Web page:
While much of that relearning came from simply moving from day to day and learning how to pull my adult pants on and get with the program, games like Life is Strange provided another avenue of relearning humanity and what it means to be. They helped me relearn that vulnerability won't get me killed or someone close to me. It helped me confront parts of my training that caused me to shed the ability to not think in life or death scenarios. The first game helped me reminisce on myself in my youth when I was in my teens and 20s, and it helped me shed those tears that I kept inside in a way that was both personal and private. 

With the next step of the Life is Strange franchise, True Colors looks like it's going to have some dark twists and turns, not unlike the previous entries in the Life is Strange experience. Alex will have a lot to contend with, including solving the mystery behind her brother's death. One important pivot from what Life is Strange has previously offered is that Deck Nine is moving past the previous episodic formula instead of allowing players to sit down and experience True Colors all the way through with no waiting. This will help keep that emotional tie fresh, keep players engaged, and help Alex's tale be told in a way that is uninterrupted and impactful in a way that matters.

There are so many games that fit this niche, as well, but with True Colors launching soon, it felt appropriate to reflect on this particular franchise. Games like Heavy Rain, Last Stop, even AAA hits like The Last of Us are all examples of games that explore reconnecting to the human heart. There are so many incredible experiences out there, especially in the indie scene, and I hope to see more amazing tales like this that aren't afraid to be vulnerable.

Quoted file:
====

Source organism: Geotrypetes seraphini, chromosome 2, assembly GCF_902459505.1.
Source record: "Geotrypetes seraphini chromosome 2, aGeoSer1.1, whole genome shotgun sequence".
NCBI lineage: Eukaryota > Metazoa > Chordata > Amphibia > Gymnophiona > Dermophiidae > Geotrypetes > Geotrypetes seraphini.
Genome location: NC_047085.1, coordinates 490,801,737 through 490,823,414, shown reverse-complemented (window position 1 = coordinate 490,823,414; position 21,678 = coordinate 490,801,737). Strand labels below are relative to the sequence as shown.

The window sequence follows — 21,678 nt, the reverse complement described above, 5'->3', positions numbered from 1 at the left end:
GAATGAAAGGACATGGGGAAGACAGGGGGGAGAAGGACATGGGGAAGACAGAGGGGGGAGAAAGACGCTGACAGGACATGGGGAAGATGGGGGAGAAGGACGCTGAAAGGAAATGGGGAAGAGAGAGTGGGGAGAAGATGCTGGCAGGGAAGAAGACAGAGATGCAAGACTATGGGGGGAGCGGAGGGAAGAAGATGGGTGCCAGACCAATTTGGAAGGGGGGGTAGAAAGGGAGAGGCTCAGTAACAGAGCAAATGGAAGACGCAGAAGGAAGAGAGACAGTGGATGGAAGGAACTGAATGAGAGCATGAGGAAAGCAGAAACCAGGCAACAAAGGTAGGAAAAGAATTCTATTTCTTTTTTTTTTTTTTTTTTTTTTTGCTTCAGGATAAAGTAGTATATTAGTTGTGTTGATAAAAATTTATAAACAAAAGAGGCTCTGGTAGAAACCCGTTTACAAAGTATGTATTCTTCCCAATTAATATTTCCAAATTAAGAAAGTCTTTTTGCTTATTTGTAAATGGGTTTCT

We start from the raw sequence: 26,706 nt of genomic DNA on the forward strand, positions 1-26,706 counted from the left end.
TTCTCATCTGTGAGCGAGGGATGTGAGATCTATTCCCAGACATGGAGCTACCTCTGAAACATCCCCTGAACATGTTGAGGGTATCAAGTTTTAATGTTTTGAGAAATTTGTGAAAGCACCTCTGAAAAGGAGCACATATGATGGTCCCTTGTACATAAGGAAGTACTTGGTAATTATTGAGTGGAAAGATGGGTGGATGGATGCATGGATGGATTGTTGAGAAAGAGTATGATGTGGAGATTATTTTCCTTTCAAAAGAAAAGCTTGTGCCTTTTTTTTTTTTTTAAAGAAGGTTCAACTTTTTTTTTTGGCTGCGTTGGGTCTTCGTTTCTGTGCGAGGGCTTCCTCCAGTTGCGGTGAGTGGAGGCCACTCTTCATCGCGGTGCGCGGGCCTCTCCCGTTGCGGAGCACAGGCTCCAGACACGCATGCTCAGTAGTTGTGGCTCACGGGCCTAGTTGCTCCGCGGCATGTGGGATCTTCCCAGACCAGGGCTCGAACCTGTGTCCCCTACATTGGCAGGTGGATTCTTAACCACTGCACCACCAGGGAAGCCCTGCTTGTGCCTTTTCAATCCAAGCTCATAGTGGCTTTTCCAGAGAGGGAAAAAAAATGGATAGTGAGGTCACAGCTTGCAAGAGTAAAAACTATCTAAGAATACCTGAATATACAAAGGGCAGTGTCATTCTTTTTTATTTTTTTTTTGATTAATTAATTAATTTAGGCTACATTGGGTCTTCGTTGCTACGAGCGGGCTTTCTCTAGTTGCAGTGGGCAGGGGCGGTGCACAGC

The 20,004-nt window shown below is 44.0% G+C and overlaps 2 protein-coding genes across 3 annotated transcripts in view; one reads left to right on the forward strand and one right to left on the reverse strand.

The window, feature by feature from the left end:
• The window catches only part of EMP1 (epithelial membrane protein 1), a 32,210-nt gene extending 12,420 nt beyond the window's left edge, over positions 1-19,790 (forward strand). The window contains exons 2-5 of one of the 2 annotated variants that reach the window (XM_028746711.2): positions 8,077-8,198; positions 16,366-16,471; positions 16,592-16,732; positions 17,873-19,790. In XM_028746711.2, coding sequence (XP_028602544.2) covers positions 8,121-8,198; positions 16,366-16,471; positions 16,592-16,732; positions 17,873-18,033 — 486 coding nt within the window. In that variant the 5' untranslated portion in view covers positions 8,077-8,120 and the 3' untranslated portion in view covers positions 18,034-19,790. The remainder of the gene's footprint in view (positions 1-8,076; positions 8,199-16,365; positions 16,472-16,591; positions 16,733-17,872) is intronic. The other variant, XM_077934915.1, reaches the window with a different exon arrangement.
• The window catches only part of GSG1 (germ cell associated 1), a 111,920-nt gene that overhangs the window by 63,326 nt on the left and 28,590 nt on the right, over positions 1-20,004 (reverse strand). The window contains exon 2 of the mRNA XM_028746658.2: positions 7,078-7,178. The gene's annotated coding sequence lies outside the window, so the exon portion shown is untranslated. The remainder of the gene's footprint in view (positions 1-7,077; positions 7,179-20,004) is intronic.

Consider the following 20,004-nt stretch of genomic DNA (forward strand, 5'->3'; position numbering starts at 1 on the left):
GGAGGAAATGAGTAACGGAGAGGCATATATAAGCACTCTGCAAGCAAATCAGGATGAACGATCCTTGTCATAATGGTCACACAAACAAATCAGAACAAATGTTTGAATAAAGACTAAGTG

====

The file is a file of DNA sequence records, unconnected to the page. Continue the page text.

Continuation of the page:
As the world continues to shift, as the pandemic continues to divide people, as politics root themselves as a facade of a personality trait, and as people continue to climb over one another to achieve some form of fame and spotlight, my focus is on self-growth. My gaming focus is on titles like True Colors. My hope is that tales exploring empathy, loss, heartbreak, humanity, and everything to do with this mortal dance we're trying to master will continue to guide us back onto the right path of seeing each other for who we are, not just how we are perceived

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Products In This Article

Life is Strange: True Colorscover

Life is Strange: True Colors

PlayStation 5, Xbox Series X/S, PlayStation 4, Xbox One, Switch, Stadia, PC
Release Date:
September 10, 2021 (PlayStation 5, Xbox Series X/S, PlayStation 4, Xbox One, Stadia, PC), 
December 7, 2021 (Switch)